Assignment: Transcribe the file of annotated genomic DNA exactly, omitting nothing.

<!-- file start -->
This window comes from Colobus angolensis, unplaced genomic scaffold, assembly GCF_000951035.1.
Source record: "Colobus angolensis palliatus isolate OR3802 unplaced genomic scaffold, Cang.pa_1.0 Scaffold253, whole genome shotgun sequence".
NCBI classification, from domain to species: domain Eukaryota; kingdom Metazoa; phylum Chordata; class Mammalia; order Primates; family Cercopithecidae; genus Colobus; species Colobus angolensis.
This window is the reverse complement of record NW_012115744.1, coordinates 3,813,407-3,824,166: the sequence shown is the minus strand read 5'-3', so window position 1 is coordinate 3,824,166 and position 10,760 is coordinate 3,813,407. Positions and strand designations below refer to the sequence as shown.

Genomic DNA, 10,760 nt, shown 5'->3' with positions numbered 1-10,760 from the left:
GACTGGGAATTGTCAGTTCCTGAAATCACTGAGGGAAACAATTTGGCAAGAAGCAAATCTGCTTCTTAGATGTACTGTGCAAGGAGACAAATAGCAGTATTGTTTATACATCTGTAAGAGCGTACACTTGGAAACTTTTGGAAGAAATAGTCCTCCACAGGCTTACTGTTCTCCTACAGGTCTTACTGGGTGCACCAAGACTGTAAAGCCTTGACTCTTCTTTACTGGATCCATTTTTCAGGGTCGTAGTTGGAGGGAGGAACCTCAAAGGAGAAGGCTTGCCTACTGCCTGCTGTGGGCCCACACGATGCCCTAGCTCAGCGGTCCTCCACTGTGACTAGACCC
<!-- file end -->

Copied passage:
This window comes from Colobus angolensis, unplaced genomic scaffold, assembly GCF_000951035.1.
Source record: "Colobus angolensis palliatus isolate OR3802 unplaced genomic scaffold, Cang.pa_1.0 Scaffold253, whole genome shotgun sequence".
NCBI classification, from domain to species: domain Eukaryota; kingdom Metazoa; phylum Chordata; class Mammalia; order Primates; family Cercopithecidae; genus Colobus; species Colobus angolensis.
This window is the reverse complement of record NW_012115744.1, coordinates 3,813,407-3,824,166: the sequence shown is the minus strand read 5'-3', so window position 1 is coordinate 3,824,166 and position 10,760 is coordinate 3,813,407. Positions and strand designations below refer to the sequence as shown.

Genomic DNA, 10,760 nt, shown 5'->3' with positions numbered 1-10,760 from the left:
GACTGGGAATTGTCAGTTCCTGAAATCACTGAGGGAAACAATTTGGCAAGAAGCAAATCTGCTTCTTAGATGTACTGTGCAAGGAGACAAATAGCAGTATTGTTTATACATCTGTAAGAGCGTACACTTGGAAACTTTTGGAAGAAATAGTCCTCCACAGGCTTACTGTTCTCCTACAGGTCTTACTGGGTGCACCAAGACTGTAAAGCCTTGACTCTTCTTTACTGGATCCATTTTTCAGGGTCGTAGTTGGAGGGAGGAACCTCAAAGGAGAAGGCTTGCCTACTGCCTGCTGTGGGCCCACACGATGCCCTAGCTCAGCGGTCCTCCACTGTGACTAGACCC